KILWORTH – A United States Coast Guard helicopter rescue Saturday ended a night of frustration on the banks of the Thames River as a father and son clung to trees on a flooded island near here for 12 ½ hours.

Walter Riegert, 40, of 120 Simcoe Cres., Komoka, and his son Ken, 16, spent the night on a small tree limb above the water.

The U.S. Coast Guard did in 20 minutes what Canadian authorities failed to accomplish in 4 ½ hours of rescue attempts with ropes, rafts, divers and motor launches.

The pair set out about 5 p.m. Friday on a four-mile canoeing trip from Kilworth bridge to Delaware bridge.

The canoe overturned about 30 minutes later as they passed a flooded island three-quarters of a mile west of the Kilworth bridge.  Riegert said later the flood conditions forced the canoe into the partially submerged trees on the island where it upset.

Both Riegerts gripped a tree, sharing a branch as about five feet of water lapped around their feet.  The bank of the river was 90 feet away.

Wilma Riegert started a private search shortly after 6 p.m. when her husband and son didn’t arrive at the Delaware bridge as planned.

London OPP were called into the search at 8:15 p.m., but scores of volunteers and eight officers still hadn’t found the pair by 1 a.m.

That’s when the OPP decided to postpone further searching for five hours.

Volunteers continued to look and 20 minutes later the OPP was notified that two civilians had found the canoeists.

“It was strange because we had searched the area earlier and found nothing but this time we heard them yelling for help,” said Darrel Woods of 158 Adelaide St., Mt. Brydges.

With fire rescue unit personnel and OPP officers gathering on the north bank opposite the flooded island, friends of the Riegerts and volunteers expressed growing frustration and anger as makeshift and hastily-arranged plans failed to come close to freeing the pair.

First, a tethered diver with a wet suit was unable to beat the swift waters to reach the pair.  Then, two rescue launches from the fire department met the same fate.

Wayne Lockyer of RR 4, Mt. Brydges had a reaction typical of many of the worried civilians’ feelings:

“It’s almost 3:30 (a.m.).  Surely they should have been able to get to them by now.  The organization is pathetic.  Surely we should be better prepared for this sort of thing.  Surely.”

Neil Jaggar of 108 Simcoe Cres., Komoka, said he found it difficult to believe his neighbors could be trapped in the middle of the river for so long.

“Things should be better run than this,” he said.

Further plans to attempt rescues with ropes and rafts were dismissed.

OPP officers were trying to get a helicopter to attempt a rescue yet many people expressed surprise that neither of two Canadian services was used.

Some OPP officers said they couldn’t understand why helicopters from the air rescue unit at Trenton or OPP helicopters from Toronto weren’t brought in quickly.

A coast guard helicopter from a Detroit airfield was finally dispatched and slipped into the area 20 minutes ahead of schedule about 6 a.m.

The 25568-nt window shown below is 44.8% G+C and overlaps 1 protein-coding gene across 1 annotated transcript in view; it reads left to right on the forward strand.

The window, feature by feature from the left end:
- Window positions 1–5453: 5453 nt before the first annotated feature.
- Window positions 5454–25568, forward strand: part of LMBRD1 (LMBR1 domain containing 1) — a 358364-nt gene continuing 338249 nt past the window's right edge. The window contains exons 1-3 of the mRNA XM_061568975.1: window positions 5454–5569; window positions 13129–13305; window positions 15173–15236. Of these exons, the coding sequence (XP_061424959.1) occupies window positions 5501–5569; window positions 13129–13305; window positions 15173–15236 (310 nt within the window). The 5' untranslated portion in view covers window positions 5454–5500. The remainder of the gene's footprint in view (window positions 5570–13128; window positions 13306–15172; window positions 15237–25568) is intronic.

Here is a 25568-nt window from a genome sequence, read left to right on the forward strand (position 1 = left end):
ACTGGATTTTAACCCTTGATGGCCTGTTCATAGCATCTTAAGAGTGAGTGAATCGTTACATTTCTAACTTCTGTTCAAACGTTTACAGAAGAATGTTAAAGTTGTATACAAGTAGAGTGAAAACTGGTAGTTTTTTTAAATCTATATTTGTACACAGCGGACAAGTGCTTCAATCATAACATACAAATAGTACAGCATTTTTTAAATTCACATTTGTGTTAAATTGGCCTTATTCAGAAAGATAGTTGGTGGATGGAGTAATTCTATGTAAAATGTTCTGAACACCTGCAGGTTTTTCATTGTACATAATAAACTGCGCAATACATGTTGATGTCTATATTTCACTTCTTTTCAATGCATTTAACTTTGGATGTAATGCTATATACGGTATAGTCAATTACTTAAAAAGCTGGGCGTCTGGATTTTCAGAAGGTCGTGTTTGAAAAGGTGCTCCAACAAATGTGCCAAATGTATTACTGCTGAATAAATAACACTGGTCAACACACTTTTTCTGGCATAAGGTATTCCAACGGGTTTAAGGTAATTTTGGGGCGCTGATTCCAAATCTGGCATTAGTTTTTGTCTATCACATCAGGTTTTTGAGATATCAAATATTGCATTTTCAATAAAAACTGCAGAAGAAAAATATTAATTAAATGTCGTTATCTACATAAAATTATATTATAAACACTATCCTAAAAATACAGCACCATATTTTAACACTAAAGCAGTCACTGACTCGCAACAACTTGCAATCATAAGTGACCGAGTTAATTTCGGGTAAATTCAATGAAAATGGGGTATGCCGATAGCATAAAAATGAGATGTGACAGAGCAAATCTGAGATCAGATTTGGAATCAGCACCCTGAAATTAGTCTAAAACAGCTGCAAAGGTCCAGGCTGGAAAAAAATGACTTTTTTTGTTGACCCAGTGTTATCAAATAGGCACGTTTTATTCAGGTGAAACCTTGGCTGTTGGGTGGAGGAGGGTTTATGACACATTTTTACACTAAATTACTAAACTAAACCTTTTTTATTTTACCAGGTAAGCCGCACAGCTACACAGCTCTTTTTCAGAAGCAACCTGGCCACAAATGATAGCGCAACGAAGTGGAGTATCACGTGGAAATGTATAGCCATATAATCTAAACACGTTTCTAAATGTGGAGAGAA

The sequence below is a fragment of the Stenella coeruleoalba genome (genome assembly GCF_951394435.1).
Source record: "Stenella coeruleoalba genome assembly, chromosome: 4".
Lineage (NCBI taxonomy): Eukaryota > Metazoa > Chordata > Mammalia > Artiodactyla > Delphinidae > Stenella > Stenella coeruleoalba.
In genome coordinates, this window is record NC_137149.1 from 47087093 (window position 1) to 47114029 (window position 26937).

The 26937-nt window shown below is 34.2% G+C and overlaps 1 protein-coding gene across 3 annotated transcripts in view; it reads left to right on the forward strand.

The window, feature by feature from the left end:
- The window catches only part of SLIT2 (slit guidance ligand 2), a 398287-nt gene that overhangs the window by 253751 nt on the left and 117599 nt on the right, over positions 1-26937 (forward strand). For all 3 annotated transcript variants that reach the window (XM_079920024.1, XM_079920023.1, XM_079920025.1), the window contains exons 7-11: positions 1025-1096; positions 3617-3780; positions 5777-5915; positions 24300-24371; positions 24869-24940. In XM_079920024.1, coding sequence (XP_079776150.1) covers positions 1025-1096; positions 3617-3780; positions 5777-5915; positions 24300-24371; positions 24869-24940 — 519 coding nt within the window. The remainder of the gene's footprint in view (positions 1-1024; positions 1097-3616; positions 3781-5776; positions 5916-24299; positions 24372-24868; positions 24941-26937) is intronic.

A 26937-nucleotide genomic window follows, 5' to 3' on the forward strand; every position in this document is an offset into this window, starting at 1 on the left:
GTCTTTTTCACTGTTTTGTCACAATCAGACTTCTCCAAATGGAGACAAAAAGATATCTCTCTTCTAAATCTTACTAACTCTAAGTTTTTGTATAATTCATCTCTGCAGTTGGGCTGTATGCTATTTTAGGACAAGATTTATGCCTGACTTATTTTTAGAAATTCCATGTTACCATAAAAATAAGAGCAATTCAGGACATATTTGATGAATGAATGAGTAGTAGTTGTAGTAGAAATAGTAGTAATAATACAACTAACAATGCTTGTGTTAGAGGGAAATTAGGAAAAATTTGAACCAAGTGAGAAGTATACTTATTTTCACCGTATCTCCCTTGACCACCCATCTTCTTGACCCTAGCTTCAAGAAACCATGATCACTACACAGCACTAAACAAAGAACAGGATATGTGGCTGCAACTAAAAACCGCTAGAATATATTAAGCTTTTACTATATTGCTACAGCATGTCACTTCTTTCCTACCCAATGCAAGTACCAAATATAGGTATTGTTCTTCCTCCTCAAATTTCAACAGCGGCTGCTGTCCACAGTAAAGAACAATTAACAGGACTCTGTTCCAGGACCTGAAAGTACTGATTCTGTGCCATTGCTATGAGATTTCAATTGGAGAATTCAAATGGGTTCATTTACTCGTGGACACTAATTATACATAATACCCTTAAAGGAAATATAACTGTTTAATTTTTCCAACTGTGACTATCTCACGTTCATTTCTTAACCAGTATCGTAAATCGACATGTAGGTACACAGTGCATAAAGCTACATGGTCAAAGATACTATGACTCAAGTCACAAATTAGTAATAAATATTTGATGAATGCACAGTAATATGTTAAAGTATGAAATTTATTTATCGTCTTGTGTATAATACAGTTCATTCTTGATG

Hovering over the flooded island, helicopter crew members lowered a basket unit to lift Ken, then his father, from their dangerous perch.

The large single-engine Sikorski landed and the pair were bundled into waiting ambulances and taken to Victoria Hospital.  The helicopter took off and headed back to Detroit barely 20 minutes after it first clipped low over the trees to the accident scene.

Canadian helicopters were not used, officials said, because it would have taken longer to collect a crew and fly to the scene.  It is about 110 miles from London to Toronto and about 240 miles to Trenton.

Early reports said OPP helicopters couldn’t be used because they weren’t equipped with night flying gear.  This was disputed by OPP deputy commissioner Ken Grice.

“The availability of a helicopter and the time required to get a pilot through Toronto and fly to the scene meant it would have taken just as long.”

“The large (coast guard) helicopter was available with a basket for a safe lift.  It was just the availability of a heavier machine.”

“In a situation like this, people tend to point a finger and say you should have done this or done that.  To have one of those machines, you are talking about $1 million for the odd occasion.”

At Trenton’s military air base, air rescue unit members said they got a call for help at 4 a.m.

Capt. Bob Zimmer, dept controller, said a decision was made to contact the U.S. Coast Guard in Cleveland.  Canada and the U.S. have a reciprocal aid agreement, he said.

He cited the reason for calling Cleveland as a two-hour standby time to get a helicopter and crew into the air and another two hours in flight.  He said weather conditions between London and Trenton also had a bearing on the decision.

Tom Erickson, assistant controller for the Coast Guard Rescue Co-ordination Centre in Cleveland, said a request for assistance was filed by Trenton at 4:15 a.m.

In turn, Cleveland notified the coast guard heliport in Detroit and a helicopter with two pilots and one crew member was in the air by 4:30.  It had returned to home base by 7:30 a.m.

Mrs. Riegert, who describes herself as a devout Christian, refused to give up hope even during the
7 ½ – hour period before her husband and son were located.

“I prayed to my God and I was sure,” she said.  “Of course, you have doubts but I was sure they would be found, and safe.”

by John Hamilton and Dave Dauphinee of The Free Press